A mirthless comedy about venal people doing stupid things, Kingís Ransom
has little chance of collecting much dough. The film wasnít screened for critics in advance of its opening last week, and it becomes clear why upon seeing it: What should be a madcap movie about a series of ill-conceived, inter-related kidnapping plots is instead a jumble of disconnected characters, shabby craftsmanship, and missed opportunities. Anderson, who has usually proved an effective comic presence in previous films, here is handed the leading-man spot as Malcolm King, an enormously successful but obnoxious African-American entrepreneur. (That this easy name recognition derives from two of the best-known African-American activists of the 20th century is an example of the kind of crassness on display in Kingís Ransom
. With his bootilicious girlfriend and newly promoted vice-president, Peaches (Hall), he concocts a plot to have himself kidnapped in order to hide money from his divorce-hungry gold-digging wife (Smith). The plan goes awry when a couple other simultaneous kidnapping plots intercede and bollix up everything for everyone. The first two-thirds of the movie is spent introducing all the characters, but itís done in such a disjointed manner that the actors all seem as though theyíre delivering their lines in isolation from one another, even when theyíre in the same scene together. The script (by Wayne Conley) has characters constantly underscoring the obvious and recapping their intentions: They might as well be wearing cardboard signs around their necks. The direction and editing is as shoddy as the workmanship on the patently obvious breakaway furniture in the fight scenes. Kingís Ransom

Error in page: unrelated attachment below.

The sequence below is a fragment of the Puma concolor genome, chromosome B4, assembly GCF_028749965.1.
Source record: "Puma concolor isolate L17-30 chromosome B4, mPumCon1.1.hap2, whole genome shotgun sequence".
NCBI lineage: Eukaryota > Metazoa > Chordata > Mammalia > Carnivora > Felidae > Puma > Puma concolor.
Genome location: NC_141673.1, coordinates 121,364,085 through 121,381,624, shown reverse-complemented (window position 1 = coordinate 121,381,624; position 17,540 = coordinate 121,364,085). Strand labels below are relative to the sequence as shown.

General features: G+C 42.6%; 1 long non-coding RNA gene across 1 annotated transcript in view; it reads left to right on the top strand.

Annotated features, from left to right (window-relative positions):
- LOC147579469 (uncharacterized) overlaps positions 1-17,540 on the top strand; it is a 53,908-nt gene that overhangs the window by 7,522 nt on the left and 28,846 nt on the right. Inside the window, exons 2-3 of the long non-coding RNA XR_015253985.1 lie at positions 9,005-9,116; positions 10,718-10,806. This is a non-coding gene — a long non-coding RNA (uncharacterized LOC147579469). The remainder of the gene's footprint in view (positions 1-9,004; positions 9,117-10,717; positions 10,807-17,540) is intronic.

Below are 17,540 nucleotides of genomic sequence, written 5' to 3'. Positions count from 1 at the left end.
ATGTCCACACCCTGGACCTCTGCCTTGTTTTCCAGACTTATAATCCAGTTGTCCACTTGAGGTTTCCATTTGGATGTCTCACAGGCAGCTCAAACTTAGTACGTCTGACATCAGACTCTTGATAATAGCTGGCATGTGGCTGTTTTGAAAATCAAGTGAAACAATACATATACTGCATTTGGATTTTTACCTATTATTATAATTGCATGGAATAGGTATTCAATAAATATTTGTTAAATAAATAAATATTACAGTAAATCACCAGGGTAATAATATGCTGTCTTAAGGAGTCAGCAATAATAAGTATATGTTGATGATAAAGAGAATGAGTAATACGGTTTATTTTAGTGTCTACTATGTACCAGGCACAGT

is the comic equivalent of a lump of coal.